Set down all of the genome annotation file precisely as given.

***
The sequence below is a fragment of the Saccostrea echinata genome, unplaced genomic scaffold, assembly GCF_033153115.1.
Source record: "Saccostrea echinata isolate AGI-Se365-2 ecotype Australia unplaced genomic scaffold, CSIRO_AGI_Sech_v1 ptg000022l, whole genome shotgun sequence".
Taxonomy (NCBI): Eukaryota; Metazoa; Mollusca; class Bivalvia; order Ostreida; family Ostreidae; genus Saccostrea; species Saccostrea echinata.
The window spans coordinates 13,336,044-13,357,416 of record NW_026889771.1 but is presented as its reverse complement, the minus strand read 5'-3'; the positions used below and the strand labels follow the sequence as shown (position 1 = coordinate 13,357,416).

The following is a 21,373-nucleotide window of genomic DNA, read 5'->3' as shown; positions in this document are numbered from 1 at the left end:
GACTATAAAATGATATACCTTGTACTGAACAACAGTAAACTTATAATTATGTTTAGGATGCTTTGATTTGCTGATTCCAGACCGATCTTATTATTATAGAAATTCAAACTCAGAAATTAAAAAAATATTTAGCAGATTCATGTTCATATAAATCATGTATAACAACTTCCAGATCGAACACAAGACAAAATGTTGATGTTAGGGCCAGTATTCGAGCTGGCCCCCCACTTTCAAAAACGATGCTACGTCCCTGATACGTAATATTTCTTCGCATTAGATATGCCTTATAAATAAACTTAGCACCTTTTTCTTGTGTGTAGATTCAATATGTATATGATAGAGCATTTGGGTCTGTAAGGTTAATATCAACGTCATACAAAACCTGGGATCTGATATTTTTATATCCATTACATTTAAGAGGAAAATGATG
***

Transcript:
The sequence below is a fragment of the Saccostrea echinata genome, unplaced genomic scaffold, assembly GCF_033153115.1.
Source record: "Saccostrea echinata isolate AGI-Se365-2 ecotype Australia unplaced genomic scaffold, CSIRO_AGI_Sech_v1 ptg000022l, whole genome shotgun sequence".
Taxonomy (NCBI): Eukaryota; Metazoa; Mollusca; class Bivalvia; order Ostreida; family Ostreidae; genus Saccostrea; species Saccostrea echinata.
The window spans coordinates 13,336,044-13,357,416 of record NW_026889771.1 but is presented as its reverse complement, the minus strand read 5'-3'; the positions used below and the strand labels follow the sequence as shown (position 1 = coordinate 13,357,416).

The following is a 21,373-nucleotide window of genomic DNA, read 5'->3' as shown; positions in this document are numbered from 1 at the left end:
GACTATAAAATGATATACCTTGTACTGAACAACAGTAAACTTATAATTATGTTTAGGATGCTTTGATTTGCTGATTCCAGACCGATCTTATTATTATAGAAATTCAAACTCAGAAATTAAAAAAATATTTAGCAGATTCATGTTCATATAAATCATGTATAACAACTTCCAGATCGAACACAAGACAAAATGTTGATGTTAGGGCCAGTATTCGAGCTGGCCCCCCACTTTCAAAAACGATGCTACGTCCCTGATACGTAATATTTCTTCGCATTAGATATGCCTTATAAATAAACTTAGCACCTTTTTCTTGTGTGTAGATTCAATATGTATATGATAGAGCATTTGGGTCTGTAAGGTTAATATCAACGTCATACAAAACCTGGGATCTGATATTTTTATATCCATTACATTTAAGAGGAAAATGATG